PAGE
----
TAYLOR, Ronald

No.5828403, Private, Ronald TAYLOR
Aged 23

5th Battalion, Suffolk Regiment
Died of Illness in Captivity on Friday, 7th May 1943

Ronald TAYLOR was born on 26th February 1920 in Haverhill (Risbridge Q1-1920 4A:2167), son of David and Kate TAYLOR (née MAYES).
He was a farm labourer living at Boyton Hall Cottages, Haverhill.

It is not known when Ronald's father left the army but by 1938 the family were living at Chapel Farm Cottages, Little Wratting. On 16 May 1939 Ronald, aged 19, followed in his father's footsteps and enlisted in 'D' Company, 5th Battalion, Suffolk Regiment.

In the 1939 register, at Boyton Hall Cottages, Haverhill were his father David TAYLOR [14-2-1894] farm bailiff; his mother Kate E [26-9-1891] and his brother John [25-6-1924] a milk roundsman. No closed records.

Initial training took place at North Walsham with the first few months spent in the Norfolk area performing guard duties at river bridges; coastal defence in the sand dunes of Hemsby and also in and around stately homes. The unit was then moved on to other locations, being stationed at Fulbourn near Cambridge, then to Hawick, Scotland; Liverpool; Isle of Anglesey; and finally Leominster in Herefordshire.
In early October 1941, whilst at Leominster, they were informed that they would be going overseas, possibly for service in the Middle East. On 27th October they made their way by train to Liverpool Docks, where they embarked on a troopship named the 'Reina del Pacifico' which, as a part of the 18th Division Convoy, sailed for what was to prove a great misadventure. On reaching Halifax, Nova Scotia, the troops transferred to an American troopship, the 'USS Wakefield', which was once an ocean-going cruise liner. Compared to the previous ship this one was magnificent, everything about it being first class, the accommodation and food was excellent. On the 9th December, the convoy docked at Cape Town still under the impression that they were due for action in the Middle East, but after the Japanese attack on Pearl Harbour they found themselves diverted to Singapore instead.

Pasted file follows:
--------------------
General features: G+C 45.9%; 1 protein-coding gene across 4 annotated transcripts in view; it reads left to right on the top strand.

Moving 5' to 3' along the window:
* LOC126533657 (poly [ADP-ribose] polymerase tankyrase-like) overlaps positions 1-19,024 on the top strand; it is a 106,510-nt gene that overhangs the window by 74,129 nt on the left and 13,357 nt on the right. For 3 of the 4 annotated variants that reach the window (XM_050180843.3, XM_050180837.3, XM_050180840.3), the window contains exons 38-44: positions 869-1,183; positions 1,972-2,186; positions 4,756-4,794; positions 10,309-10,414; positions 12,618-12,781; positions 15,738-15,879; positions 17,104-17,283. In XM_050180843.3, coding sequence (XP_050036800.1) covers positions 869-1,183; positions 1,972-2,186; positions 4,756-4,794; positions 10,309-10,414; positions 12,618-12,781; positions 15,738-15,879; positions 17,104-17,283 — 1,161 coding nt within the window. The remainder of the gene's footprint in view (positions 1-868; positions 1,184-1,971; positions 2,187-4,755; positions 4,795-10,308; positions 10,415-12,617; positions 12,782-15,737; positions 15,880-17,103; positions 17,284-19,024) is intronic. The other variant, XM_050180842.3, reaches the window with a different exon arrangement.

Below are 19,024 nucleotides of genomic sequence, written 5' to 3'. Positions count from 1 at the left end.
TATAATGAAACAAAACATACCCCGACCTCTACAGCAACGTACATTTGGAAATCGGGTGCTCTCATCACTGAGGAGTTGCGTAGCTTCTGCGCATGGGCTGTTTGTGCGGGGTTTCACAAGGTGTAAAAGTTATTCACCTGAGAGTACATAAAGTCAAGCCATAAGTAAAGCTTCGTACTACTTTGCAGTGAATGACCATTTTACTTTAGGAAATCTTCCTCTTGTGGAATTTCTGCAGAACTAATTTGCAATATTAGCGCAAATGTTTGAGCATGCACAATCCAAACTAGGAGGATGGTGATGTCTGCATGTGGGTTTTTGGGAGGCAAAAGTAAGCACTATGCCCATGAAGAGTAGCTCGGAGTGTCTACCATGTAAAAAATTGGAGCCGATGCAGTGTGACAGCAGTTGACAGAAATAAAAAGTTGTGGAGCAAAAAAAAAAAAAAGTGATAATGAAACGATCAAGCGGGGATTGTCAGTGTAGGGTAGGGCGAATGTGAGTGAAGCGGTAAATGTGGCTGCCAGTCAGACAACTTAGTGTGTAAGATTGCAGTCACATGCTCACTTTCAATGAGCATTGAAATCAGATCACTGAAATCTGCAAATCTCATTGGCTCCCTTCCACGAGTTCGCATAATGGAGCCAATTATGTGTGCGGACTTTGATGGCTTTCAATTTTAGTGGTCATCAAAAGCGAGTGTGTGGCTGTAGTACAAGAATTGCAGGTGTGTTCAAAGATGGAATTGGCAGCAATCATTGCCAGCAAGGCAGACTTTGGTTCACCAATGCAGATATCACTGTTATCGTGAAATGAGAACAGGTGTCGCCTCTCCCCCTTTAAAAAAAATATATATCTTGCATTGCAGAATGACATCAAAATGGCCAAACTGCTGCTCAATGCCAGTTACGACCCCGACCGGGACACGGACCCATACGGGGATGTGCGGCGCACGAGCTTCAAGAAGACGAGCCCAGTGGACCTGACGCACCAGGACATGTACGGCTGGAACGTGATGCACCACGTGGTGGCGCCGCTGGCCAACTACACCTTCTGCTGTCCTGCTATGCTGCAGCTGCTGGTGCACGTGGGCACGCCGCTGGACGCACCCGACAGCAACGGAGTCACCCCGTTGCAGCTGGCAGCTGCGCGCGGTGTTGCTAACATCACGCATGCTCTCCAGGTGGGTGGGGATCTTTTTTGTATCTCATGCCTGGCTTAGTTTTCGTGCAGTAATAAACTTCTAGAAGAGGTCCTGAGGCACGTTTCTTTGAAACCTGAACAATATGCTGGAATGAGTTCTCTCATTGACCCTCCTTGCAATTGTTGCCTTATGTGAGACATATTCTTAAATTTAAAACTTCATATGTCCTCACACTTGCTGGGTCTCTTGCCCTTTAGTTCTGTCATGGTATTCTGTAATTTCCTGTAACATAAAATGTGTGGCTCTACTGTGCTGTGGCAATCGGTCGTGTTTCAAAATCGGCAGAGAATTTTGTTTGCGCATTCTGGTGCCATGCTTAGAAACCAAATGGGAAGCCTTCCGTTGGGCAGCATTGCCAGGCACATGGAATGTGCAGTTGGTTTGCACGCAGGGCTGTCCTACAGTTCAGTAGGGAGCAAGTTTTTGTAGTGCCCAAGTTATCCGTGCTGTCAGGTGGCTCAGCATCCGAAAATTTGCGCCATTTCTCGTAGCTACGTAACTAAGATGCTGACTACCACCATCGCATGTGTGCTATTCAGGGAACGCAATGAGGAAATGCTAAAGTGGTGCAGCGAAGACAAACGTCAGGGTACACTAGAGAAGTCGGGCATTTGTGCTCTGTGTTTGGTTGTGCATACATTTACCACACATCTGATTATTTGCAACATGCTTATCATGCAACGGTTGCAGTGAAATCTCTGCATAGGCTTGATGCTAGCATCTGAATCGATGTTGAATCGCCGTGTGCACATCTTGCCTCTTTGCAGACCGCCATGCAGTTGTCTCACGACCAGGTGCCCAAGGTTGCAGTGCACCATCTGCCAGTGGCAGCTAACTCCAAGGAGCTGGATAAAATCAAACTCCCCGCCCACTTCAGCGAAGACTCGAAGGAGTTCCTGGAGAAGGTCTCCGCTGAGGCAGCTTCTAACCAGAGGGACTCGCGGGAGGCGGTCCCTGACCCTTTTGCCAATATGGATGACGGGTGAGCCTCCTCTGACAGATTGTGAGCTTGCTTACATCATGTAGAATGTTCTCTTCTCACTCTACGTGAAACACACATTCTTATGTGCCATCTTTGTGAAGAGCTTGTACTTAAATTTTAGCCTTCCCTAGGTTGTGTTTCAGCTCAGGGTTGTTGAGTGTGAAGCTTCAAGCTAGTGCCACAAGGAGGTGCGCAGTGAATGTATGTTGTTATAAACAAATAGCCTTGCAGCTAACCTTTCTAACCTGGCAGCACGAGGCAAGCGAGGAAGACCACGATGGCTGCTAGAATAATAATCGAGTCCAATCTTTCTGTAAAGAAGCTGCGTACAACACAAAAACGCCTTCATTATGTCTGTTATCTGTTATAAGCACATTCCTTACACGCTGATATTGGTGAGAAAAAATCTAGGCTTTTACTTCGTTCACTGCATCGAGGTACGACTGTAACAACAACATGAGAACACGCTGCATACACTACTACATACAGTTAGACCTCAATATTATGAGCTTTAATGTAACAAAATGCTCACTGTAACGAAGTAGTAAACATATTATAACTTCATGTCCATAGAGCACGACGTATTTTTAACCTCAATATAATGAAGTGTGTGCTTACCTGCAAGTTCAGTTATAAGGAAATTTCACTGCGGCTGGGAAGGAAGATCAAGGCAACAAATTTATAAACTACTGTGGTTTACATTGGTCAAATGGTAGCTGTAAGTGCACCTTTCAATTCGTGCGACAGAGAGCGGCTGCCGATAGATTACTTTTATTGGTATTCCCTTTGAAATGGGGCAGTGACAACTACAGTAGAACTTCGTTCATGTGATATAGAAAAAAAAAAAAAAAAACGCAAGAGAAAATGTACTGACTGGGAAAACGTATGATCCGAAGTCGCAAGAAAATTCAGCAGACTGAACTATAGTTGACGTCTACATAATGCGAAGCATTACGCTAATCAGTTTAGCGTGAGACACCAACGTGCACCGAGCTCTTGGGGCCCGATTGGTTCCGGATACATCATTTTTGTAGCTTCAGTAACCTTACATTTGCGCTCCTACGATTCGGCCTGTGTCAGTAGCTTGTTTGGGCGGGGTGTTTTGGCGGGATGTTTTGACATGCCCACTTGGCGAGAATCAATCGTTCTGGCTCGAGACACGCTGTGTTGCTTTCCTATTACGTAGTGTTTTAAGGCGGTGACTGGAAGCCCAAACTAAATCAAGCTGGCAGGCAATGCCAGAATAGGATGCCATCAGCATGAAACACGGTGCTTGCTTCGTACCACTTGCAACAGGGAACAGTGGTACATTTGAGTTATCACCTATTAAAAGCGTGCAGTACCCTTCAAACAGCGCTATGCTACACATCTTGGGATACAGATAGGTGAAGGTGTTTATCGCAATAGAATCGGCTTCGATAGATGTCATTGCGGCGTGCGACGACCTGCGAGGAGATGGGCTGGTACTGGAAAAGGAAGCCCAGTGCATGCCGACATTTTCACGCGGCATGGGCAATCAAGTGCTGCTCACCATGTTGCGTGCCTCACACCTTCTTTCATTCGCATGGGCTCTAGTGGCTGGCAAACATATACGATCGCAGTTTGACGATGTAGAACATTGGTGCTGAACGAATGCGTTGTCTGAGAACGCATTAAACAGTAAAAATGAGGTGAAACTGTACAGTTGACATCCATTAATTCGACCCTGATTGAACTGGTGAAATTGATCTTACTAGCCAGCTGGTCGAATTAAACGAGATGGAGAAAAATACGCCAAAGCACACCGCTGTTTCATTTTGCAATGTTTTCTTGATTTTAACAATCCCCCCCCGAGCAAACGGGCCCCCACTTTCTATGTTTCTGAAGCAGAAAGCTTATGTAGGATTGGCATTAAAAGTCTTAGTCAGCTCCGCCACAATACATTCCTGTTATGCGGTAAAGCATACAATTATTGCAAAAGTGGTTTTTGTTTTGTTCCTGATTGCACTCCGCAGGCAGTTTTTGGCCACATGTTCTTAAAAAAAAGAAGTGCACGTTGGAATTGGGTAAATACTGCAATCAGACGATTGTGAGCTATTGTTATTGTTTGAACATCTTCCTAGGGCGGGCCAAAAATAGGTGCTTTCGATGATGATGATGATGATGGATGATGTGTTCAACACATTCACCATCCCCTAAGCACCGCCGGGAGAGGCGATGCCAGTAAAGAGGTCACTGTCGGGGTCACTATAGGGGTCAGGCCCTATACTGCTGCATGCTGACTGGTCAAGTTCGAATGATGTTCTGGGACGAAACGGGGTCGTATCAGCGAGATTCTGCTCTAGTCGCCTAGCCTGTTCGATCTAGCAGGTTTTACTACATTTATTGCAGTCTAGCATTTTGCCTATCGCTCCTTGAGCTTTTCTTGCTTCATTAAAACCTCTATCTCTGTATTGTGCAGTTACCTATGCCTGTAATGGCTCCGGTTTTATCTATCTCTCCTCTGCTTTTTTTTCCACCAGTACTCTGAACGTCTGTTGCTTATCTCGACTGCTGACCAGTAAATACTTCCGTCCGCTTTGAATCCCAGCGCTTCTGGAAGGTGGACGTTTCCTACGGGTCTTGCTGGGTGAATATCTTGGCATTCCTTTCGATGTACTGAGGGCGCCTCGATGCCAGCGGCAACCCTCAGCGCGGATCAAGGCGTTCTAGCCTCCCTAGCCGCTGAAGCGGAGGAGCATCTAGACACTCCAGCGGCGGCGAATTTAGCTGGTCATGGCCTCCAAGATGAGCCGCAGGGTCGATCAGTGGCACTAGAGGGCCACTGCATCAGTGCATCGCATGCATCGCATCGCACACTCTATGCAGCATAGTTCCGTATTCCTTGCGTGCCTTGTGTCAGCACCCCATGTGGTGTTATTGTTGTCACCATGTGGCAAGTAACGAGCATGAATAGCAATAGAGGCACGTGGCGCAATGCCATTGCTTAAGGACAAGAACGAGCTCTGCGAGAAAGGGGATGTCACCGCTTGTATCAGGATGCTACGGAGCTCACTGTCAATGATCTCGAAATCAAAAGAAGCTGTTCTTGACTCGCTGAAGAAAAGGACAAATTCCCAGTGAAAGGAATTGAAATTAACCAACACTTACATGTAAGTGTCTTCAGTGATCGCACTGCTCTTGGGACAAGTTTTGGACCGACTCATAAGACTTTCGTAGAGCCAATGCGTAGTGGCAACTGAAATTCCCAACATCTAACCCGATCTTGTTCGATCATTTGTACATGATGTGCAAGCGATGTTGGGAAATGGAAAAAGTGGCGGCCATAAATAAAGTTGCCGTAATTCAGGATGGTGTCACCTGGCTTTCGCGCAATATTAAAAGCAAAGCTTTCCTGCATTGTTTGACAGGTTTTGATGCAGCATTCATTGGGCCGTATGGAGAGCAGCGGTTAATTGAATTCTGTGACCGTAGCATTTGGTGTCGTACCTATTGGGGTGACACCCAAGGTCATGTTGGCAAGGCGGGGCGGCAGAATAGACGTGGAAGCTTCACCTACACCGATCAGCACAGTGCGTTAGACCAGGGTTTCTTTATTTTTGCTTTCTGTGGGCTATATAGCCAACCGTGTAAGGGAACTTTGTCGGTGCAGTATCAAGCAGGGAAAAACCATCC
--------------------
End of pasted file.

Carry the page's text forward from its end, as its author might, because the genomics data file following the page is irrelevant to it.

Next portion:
The South West Echo of 10th April 1943 reported:
'Prisoner of War:-Mr. and Mrs. David Taylor of Boyton Hall Cottages have received intimation from the Catholic Times, who received the news from the Vatican radio station, that their second son, Pte Ronald Taylor is a Prisoner of War in Malaya. He was reported missing in February 1942.'
By the time that they received this notification, Ronald had been a prisoner for fourteen months.

The 5th Suffolks were fighting until the last minute, before Singapore was surrendered to the Japanese on 15th February 1942, which is when Ronald was captured and then put to work on the Burma-Siam railway. He succumbed to Amoebic Dysentery and died on 7th May 1943, barely two months after his parents had received the news that he was a POW.

He was originally buried in grave 26 at Kanburi Paper Mill Cemetery and re-interred in Kanchanaburi on 29th January 1946

photo from asiawargraves.com

photo: Commonwealth War Graves Commission

Ronald Taylor is buried in Kanchanaburi War Cemetery, grave 2:F:31

click here to go to the Commonwealth War Graves Commission website for full cemetery/memorial details

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